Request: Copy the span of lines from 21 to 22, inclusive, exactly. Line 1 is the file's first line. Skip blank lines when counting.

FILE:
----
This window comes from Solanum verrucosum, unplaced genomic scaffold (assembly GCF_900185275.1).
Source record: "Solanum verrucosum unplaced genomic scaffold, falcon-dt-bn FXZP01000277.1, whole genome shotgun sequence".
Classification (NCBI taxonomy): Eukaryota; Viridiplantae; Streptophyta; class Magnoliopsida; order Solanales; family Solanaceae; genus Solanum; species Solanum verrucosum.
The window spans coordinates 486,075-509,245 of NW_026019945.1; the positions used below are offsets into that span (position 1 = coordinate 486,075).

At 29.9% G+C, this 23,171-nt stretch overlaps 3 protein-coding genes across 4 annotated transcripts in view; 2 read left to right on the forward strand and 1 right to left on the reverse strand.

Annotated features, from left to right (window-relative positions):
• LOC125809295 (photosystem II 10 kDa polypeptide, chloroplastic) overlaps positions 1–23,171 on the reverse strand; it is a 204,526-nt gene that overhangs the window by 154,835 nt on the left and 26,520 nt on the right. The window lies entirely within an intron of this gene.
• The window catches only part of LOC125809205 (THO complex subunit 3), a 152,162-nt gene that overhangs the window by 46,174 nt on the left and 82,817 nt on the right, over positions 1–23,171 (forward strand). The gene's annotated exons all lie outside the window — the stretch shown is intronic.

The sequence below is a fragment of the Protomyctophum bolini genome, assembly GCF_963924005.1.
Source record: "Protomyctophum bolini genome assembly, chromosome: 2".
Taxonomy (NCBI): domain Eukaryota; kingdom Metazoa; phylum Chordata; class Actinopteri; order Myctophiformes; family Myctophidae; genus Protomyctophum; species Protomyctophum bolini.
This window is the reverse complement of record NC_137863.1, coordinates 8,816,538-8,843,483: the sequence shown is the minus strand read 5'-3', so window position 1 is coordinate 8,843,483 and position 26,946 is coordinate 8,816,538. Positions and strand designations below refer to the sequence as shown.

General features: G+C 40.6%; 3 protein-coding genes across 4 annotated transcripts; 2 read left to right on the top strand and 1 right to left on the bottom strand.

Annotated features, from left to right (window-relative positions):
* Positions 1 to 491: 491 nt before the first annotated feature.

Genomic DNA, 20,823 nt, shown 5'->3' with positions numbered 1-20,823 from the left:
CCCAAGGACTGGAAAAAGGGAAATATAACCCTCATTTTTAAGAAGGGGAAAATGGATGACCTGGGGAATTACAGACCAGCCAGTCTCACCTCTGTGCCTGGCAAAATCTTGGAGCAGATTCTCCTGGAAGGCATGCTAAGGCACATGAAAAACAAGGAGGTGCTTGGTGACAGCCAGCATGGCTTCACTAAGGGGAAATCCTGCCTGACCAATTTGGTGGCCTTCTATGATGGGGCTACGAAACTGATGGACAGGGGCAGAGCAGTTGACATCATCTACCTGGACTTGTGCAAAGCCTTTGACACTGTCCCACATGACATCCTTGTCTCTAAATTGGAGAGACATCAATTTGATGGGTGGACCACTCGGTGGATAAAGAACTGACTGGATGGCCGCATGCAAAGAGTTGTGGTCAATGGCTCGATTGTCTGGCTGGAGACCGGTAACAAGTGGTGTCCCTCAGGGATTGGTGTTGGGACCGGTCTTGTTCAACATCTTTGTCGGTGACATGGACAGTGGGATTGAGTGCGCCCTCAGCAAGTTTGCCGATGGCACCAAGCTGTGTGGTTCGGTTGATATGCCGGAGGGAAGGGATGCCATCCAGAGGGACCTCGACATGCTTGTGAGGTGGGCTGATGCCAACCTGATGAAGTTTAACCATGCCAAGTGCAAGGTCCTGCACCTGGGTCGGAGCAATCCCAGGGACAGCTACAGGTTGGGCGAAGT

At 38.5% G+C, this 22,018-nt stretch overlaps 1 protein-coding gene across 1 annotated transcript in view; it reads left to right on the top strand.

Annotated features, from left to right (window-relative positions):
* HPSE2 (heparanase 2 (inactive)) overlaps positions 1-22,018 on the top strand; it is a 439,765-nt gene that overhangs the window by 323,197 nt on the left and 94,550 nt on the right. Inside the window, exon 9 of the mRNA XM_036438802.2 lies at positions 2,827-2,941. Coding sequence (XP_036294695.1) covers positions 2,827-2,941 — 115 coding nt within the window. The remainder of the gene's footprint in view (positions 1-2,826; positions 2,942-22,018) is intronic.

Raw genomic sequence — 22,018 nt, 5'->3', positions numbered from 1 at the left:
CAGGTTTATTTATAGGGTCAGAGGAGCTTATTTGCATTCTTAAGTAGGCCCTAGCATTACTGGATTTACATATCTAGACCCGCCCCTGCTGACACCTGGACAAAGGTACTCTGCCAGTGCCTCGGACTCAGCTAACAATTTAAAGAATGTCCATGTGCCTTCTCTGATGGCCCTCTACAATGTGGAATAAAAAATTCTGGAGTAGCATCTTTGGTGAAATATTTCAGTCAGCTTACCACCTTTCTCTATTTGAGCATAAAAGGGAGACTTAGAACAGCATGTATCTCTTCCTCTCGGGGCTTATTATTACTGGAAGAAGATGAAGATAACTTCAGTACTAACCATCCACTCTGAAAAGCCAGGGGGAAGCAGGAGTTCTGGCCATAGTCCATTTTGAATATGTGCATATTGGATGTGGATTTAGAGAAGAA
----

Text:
Raw genomic sequence — 22,018 nt, 5'->3', positions numbered from 1 at the left:
CAGGTTTATTTATAGGGTCAGAGGAGCTTATTTGCATTCTTAAGTAGGCCCTAGCATTACTGGATTTACATATCTAGACCCGCCCCTGCTGACACCTGGACAAAGGTACTCTGCCAGTGCCTCGGACTCAGCTAACAATTTAAAGAATGTCCATGTGCCTTCTCTGATGGCCCTCTACAATGTGGAATAAAAAATTCTGGAGTAGCATCTTTGGTGAAATATTTCAGTCAGCTTACCACCTTTCTCTATTTGAGCATAAAAGGGAGACTTAGAACAGCATGTATCTCTTCCTCTCGGGGCTTATTATTACTGGAAGAAGATGAAGATAACTTCAGTACTAACCATCCACTCTGAAAAGCCAGGGGGAAGCAGGAGTTCTGGCCATAGTCCATTTTGAATATGTGCATATTGGATGTGGATTTAGAGAAGAA